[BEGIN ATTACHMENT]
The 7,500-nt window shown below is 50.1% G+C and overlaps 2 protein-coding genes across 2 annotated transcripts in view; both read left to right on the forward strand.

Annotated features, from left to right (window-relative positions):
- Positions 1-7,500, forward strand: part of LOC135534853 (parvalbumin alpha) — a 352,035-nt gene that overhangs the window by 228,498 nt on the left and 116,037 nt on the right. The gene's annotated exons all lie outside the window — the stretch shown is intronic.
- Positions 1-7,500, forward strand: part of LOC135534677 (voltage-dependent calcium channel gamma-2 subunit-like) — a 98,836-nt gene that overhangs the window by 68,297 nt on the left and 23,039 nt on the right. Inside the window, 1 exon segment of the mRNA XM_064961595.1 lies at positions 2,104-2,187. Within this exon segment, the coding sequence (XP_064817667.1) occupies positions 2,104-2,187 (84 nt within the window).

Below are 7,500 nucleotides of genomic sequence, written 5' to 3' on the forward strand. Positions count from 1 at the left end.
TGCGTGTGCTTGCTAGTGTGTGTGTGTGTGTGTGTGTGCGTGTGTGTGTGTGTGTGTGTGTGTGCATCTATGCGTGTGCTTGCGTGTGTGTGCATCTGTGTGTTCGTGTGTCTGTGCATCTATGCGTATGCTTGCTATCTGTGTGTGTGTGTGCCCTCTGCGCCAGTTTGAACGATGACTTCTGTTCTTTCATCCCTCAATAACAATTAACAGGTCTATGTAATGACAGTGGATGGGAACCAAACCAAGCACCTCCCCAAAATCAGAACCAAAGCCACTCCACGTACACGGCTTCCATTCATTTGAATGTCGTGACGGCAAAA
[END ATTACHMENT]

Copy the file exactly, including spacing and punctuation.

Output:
The 7,500-nt window shown below is 50.1% G+C and overlaps 2 protein-coding genes across 2 annotated transcripts in view; both read left to right on the forward strand.

Annotated features, from left to right (window-relative positions):
- Positions 1-7,500, forward strand: part of LOC135534853 (parvalbumin alpha) — a 352,035-nt gene that overhangs the window by 228,498 nt on the left and 116,037 nt on the right. The gene's annotated exons all lie outside the window — the stretch shown is intronic.
- Positions 1-7,500, forward strand: part of LOC135534677 (voltage-dependent calcium channel gamma-2 subunit-like) — a 98,836-nt gene that overhangs the window by 68,297 nt on the left and 23,039 nt on the right. Inside the window, 1 exon segment of the mRNA XM_064961595.1 lies at positions 2,104-2,187. Within this exon segment, the coding sequence (XP_064817667.1) occupies positions 2,104-2,187 (84 nt within the window).

Below are 7,500 nucleotides of genomic sequence, written 5' to 3' on the forward strand. Positions count from 1 at the left end.
TGCGTGTGCTTGCTAGTGTGTGTGTGTGTGTGTGTGTGCGTGTGTGTGTGTGTGTGTGTGTGTGCATCTATGCGTGTGCTTGCGTGTGTGTGCATCTGTGTGTTCGTGTGTCTGTGCATCTATGCGTATGCTTGCTATCTGTGTGTGTGTGTGCCCTCTGCGCCAGTTTGAACGATGACTTCTGTTCTTTCATCCCTCAATAACAATTAACAGGTCTATGTAATGACAGTGGATGGGAACCAAACCAAGCACCTCCCCAAAATCAGAACCAAAGCCACTCCACGTACACGGCTTCCATTCATTTGAATGTCGTGACGGCAAAA